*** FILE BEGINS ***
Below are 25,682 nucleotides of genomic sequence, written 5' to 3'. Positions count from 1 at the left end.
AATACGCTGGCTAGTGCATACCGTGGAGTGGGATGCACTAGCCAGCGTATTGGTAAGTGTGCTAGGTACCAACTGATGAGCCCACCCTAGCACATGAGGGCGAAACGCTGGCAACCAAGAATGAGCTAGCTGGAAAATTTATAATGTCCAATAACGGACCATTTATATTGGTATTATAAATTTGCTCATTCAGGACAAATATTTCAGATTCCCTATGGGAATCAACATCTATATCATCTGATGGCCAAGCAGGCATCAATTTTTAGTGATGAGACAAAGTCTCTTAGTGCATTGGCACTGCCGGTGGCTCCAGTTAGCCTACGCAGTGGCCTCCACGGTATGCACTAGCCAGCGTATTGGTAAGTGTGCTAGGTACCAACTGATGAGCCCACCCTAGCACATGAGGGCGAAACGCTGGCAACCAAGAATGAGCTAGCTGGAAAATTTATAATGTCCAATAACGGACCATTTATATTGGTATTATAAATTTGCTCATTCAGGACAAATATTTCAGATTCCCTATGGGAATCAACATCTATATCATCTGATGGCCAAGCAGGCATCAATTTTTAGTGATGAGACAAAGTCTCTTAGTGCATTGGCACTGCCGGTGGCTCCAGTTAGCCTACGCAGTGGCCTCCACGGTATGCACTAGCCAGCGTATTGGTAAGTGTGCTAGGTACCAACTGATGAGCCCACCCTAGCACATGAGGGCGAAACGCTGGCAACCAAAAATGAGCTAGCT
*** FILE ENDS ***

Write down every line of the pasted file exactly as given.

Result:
Below are 25,682 nucleotides of genomic sequence, written 5' to 3'. Positions count from 1 at the left end.
AATACGCTGGCTAGTGCATACCGTGGAGTGGGATGCACTAGCCAGCGTATTGGTAAGTGTGCTAGGTACCAACTGATGAGCCCACCCTAGCACATGAGGGCGAAACGCTGGCAACCAAGAATGAGCTAGCTGGAAAATTTATAATGTCCAATAACGGACCATTTATATTGGTATTATAAATTTGCTCATTCAGGACAAATATTTCAGATTCCCTATGGGAATCAACATCTATATCATCTGATGGCCAAGCAGGCATCAATTTTTAGTGATGAGACAAAGTCTCTTAGTGCATTGGCACTGCCGGTGGCTCCAGTTAGCCTACGCAGTGGCCTCCACGGTATGCACTAGCCAGCGTATTGGTAAGTGTGCTAGGTACCAACTGATGAGCCCACCCTAGCACATGAGGGCGAAACGCTGGCAACCAAGAATGAGCTAGCTGGAAAATTTATAATGTCCAATAACGGACCATTTATATTGGTATTATAAATTTGCTCATTCAGGACAAATATTTCAGATTCCCTATGGGAATCAACATCTATATCATCTGATGGCCAAGCAGGCATCAATTTTTAGTGATGAGACAAAGTCTCTTAGTGCATTGGCACTGCCGGTGGCTCCAGTTAGCCTACGCAGTGGCCTCCACGGTATGCACTAGCCAGCGTATTGGTAAGTGTGCTAGGTACCAACTGATGAGCCCACCCTAGCACATGAGGGCGAAACGCTGGCAACCAAAAATGAGCTAGCT